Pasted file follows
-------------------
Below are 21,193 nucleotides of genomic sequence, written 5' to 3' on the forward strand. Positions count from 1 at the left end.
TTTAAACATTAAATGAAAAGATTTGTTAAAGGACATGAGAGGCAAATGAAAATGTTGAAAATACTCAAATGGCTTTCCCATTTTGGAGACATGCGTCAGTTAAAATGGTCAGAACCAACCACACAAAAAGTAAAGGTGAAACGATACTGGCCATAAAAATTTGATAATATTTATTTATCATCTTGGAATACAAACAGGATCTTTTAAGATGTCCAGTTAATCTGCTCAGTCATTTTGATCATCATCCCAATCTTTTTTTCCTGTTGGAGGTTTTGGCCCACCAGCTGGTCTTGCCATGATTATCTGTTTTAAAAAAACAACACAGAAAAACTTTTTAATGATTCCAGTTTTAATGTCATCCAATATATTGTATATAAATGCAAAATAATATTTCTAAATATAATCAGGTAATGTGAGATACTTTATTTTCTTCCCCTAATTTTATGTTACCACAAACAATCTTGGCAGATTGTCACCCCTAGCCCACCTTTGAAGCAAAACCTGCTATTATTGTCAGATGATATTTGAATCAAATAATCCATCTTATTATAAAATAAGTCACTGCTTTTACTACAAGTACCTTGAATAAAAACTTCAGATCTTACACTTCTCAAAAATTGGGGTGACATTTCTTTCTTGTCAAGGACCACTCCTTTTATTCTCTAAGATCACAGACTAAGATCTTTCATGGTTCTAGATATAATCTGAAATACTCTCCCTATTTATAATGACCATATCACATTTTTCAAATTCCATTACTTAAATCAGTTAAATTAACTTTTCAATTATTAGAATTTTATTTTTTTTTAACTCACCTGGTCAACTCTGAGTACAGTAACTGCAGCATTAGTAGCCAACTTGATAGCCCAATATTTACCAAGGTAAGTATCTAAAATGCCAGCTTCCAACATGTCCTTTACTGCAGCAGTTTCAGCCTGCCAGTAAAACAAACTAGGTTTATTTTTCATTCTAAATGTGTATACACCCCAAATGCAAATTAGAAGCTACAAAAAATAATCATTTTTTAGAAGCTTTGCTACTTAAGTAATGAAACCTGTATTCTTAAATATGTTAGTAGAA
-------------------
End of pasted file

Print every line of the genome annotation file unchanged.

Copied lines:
Below are 21,193 nucleotides of genomic sequence, written 5' to 3' on the forward strand. Positions count from 1 at the left end.
TTTAAACATTAAATGAAAAGATTTGTTAAAGGACATGAGAGGCAAATGAAAATGTTGAAAATACTCAAATGGCTTTCCCATTTTGGAGACATGCGTCAGTTAAAATGGTCAGAACCAACCACACAAAAAGTAAAGGTGAAACGATACTGGCCATAAAAATTTGATAATATTTATTTATCATCTTGGAATACAAACAGGATCTTTTAAGATGTCCAGTTAATCTGCTCAGTCATTTTGATCATCATCCCAATCTTTTTTTCCTGTTGGAGGTTTTGGCCCACCAGCTGGTCTTGCCATGATTATCTGTTTTAAAAAAACAACACAGAAAAACTTTTTAATGATTCCAGTTTTAATGTCATCCAATATATTGTATATAAATGCAAAATAATATTTCTAAATATAATCAGGTAATGTGAGATACTTTATTTTCTTCCCCTAATTTTATGTTACCACAAACAATCTTGGCAGATTGTCACCCCTAGCCCACCTTTGAAGCAAAACCTGCTATTATTGTCAGATGATATTTGAATCAAATAATCCATCTTATTATAAAATAAGTCACTGCTTTTACTACAAGTACCTTGAATAAAAACTTCAGATCTTACACTTCTCAAAAATTGGGGTGACATTTCTTTCTTGTCAAGGACCACTCCTTTTATTCTCTAAGATCACAGACTAAGATCTTTCATGGTTCTAGATATAATCTGAAATACTCTCCCTATTTATAATGACCATATCACATTTTTCAAATTCCATTACTTAAATCAGTTAAATTAACTTTTCAATTATTAGAATTTTATTTTTTTTTAACTCACCTGGTCAACTCTGAGTACAGTAACTGCAGCATTAGTAGCCAACTTGATAGCCCAATATTTACCAAGGTAAGTATCTAAAATGCCAGCTTCCAACATGTCCTTTACTGCAGCAGTTTCAGCCTGCCAGTAAAACAAACTAGGTTTATTTTTCATTCTAAATGTGTATACACCCCAAATGCAAATTAGAAGCTACAAAAAATAATCATTTTTTAGAAGCTTTGCTACTTAAGTAATGAAACCTGTATTCTTAAATATGTTAGTAGAA